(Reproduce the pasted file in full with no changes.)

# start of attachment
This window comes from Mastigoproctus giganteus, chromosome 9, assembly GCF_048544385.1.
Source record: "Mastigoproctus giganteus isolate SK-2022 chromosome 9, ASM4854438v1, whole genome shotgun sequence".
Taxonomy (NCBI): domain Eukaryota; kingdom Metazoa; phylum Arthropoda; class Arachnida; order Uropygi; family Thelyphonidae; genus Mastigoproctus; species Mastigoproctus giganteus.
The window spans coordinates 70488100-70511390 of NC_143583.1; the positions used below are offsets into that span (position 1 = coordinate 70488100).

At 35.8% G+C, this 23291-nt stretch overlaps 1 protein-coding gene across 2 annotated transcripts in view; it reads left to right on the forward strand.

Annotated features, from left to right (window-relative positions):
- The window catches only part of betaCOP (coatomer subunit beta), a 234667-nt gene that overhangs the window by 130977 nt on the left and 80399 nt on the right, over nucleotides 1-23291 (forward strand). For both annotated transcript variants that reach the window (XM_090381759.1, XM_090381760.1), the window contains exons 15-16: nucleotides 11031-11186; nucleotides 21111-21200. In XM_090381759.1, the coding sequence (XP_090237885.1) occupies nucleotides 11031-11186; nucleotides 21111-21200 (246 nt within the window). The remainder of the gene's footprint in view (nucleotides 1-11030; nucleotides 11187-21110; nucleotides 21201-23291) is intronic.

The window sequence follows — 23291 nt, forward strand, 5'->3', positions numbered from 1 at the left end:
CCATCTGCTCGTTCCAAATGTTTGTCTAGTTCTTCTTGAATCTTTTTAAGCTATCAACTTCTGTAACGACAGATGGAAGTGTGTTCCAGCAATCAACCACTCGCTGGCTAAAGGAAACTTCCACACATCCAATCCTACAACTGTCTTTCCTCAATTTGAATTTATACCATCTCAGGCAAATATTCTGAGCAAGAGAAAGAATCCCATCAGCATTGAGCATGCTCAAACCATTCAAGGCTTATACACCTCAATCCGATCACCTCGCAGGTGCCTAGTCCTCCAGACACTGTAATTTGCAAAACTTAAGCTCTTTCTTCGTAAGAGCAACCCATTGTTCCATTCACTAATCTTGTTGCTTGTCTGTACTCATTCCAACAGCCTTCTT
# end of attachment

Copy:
This window comes from Mastigoproctus giganteus, chromosome 9, assembly GCF_048544385.1.
Source record: "Mastigoproctus giganteus isolate SK-2022 chromosome 9, ASM4854438v1, whole genome shotgun sequence".
Taxonomy (NCBI): domain Eukaryota; kingdom Metazoa; phylum Arthropoda; class Arachnida; order Uropygi; family Thelyphonidae; genus Mastigoproctus; species Mastigoproctus giganteus.
The window spans coordinates 70488100-70511390 of NC_143583.1; the positions used below are offsets into that span (position 1 = coordinate 70488100).

At 35.8% G+C, this 23291-nt stretch overlaps 1 protein-coding gene across 2 annotated transcripts in view; it reads left to right on the forward strand.

Annotated features, from left to right (window-relative positions):
- The window catches only part of betaCOP (coatomer subunit beta), a 234667-nt gene that overhangs the window by 130977 nt on the left and 80399 nt on the right, over nucleotides 1-23291 (forward strand). For both annotated transcript variants that reach the window (XM_090381759.1, XM_090381760.1), the window contains exons 15-16: nucleotides 11031-11186; nucleotides 21111-21200. In XM_090381759.1, the coding sequence (XP_090237885.1) occupies nucleotides 11031-11186; nucleotides 21111-21200 (246 nt within the window). The remainder of the gene's footprint in view (nucleotides 1-11030; nucleotides 11187-21110; nucleotides 21201-23291) is intronic.

The window sequence follows — 23291 nt, forward strand, 5'->3', positions numbered from 1 at the left end:
CCATCTGCTCGTTCCAAATGTTTGTCTAGTTCTTCTTGAATCTTTTTAAGCTATCAACTTCTGTAACGACAGATGGAAGTGTGTTCCAGCAATCAACCACTCGCTGGCTAAAGGAAACTTCCACACATCCAATCCTACAACTGTCTTTCCTCAATTTGAATTTATACCATCTCAGGCAAATATTCTGAGCAAGAGAAAGAATCCCATCAGCATTGAGCATGCTCAAACCATTCAAGGCTTATACACCTCAATCCGATCACCTCGCAGGTGCCTAGTCCTCCAGACACTGTAATTTGCAAAACTTAAGCTCTTTCTTCGTAAGAGCAACCCATTGTTCCATTCACTAATCTTGTTGCTTGTCTGTACTCATTCCAACAGCCTTCTT